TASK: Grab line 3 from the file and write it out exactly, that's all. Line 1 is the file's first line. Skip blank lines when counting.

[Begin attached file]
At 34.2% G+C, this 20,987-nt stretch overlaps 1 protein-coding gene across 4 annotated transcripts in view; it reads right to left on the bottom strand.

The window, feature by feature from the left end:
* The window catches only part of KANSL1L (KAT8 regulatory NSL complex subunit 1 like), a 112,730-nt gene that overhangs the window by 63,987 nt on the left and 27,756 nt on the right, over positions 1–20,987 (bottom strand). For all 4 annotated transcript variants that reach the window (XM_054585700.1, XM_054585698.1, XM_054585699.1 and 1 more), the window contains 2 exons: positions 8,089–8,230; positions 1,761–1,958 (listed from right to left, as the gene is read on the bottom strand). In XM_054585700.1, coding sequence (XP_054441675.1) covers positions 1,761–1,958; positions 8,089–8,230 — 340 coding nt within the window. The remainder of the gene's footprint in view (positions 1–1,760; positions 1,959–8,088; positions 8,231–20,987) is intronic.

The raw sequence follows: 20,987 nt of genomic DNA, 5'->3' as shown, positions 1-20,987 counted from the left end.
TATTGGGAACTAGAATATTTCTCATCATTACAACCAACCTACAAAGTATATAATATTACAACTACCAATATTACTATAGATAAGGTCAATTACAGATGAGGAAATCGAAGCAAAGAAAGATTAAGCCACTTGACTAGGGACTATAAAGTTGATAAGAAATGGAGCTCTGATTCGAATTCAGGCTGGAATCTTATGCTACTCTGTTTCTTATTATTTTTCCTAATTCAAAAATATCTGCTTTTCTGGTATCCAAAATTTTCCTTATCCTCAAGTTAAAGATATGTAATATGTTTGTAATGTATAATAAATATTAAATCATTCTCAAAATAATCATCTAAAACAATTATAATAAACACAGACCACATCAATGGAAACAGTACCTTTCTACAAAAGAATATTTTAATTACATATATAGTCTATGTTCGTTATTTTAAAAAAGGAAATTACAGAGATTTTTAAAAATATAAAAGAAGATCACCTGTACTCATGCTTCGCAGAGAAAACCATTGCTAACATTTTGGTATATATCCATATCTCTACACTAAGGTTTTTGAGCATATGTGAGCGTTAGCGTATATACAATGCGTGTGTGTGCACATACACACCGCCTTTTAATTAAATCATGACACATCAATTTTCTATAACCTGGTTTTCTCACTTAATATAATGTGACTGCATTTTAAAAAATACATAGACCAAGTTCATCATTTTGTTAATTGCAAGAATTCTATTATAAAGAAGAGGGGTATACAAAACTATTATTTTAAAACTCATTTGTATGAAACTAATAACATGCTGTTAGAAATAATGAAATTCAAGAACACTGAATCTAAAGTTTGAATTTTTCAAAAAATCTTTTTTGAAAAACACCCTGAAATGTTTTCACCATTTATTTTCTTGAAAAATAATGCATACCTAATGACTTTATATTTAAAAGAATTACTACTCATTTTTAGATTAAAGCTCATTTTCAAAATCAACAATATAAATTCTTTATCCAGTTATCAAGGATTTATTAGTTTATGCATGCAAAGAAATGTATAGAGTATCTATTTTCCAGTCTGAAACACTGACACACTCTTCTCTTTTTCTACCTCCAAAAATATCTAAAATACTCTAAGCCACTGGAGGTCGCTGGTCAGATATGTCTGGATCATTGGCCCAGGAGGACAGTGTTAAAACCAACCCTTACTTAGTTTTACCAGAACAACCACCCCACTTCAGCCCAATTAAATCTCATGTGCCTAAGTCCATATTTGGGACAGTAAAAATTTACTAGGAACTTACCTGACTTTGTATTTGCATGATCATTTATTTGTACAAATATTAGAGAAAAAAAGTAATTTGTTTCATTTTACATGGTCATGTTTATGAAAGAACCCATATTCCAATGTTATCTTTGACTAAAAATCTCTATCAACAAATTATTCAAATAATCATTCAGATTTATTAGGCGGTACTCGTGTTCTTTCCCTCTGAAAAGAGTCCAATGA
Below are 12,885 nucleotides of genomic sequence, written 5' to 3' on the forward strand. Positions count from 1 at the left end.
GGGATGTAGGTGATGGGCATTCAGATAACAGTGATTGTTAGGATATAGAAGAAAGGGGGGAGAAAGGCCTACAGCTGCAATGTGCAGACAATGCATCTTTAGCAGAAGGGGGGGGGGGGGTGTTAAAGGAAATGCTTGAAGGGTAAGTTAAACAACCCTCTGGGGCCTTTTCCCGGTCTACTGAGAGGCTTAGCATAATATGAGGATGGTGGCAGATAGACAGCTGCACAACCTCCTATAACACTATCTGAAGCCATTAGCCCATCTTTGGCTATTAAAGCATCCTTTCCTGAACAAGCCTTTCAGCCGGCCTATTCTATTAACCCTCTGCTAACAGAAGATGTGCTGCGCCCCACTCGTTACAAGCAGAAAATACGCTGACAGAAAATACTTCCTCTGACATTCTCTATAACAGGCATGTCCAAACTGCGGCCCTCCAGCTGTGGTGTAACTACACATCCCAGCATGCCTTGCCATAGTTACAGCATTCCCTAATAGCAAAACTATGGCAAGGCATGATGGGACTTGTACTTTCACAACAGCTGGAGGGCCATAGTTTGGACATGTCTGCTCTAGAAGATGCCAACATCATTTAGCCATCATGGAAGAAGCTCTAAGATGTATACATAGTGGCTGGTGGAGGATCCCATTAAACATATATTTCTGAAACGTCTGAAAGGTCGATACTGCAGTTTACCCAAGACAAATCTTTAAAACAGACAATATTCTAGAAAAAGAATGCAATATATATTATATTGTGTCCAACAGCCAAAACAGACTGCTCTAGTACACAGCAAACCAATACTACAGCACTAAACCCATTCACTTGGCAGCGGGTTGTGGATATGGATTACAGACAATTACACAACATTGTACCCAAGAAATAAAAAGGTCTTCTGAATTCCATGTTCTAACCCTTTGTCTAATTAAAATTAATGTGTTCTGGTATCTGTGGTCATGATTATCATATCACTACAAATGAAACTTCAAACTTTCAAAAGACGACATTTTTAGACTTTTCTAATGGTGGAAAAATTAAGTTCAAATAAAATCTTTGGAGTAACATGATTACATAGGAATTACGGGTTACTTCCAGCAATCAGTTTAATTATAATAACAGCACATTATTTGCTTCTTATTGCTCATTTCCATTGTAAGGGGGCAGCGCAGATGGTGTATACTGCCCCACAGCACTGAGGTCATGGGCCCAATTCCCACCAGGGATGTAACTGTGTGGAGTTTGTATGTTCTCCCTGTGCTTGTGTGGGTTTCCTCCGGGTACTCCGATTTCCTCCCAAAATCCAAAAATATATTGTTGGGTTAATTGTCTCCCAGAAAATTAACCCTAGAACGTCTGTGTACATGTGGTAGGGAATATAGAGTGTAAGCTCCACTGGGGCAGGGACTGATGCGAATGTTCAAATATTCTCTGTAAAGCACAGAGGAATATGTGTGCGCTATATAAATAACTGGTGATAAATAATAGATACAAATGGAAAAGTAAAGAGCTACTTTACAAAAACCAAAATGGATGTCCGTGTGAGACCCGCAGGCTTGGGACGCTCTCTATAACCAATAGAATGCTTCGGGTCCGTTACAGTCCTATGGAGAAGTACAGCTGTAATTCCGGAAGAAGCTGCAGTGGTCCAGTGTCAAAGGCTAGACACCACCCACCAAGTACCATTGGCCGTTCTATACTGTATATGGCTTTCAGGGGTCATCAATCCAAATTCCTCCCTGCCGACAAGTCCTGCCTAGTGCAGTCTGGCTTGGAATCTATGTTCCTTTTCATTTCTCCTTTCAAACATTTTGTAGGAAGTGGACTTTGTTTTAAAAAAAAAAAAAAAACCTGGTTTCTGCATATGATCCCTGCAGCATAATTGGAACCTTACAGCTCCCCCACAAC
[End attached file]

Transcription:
* The window catches only part of KANSL1L (KAT8 regulatory NSL complex subunit 1 like), a 112,730-nt gene that overhangs the window by 63,987 nt on the left and 27,756 nt on the right, over positions 1–20,987 (bottom strand). For all 4 annotated transcript variants that reach the window (XM_054585700.1, XM_054585698.1, XM_054585699.1 and 1 more), the window contains 2 exons: positions 8,089–8,230; positions 1,761–1,958 (listed from right to left, as the gene is read on the bottom strand). In XM_054585700.1, coding sequence (XP_054441675.1) covers positions 1,761–1,958; positions 8,089–8,230 — 340 coding nt within the window. The remainder of the gene's footprint in view (positions 1–1,760; positions 1,959–8,088; positions 8,231–20,987) is intronic.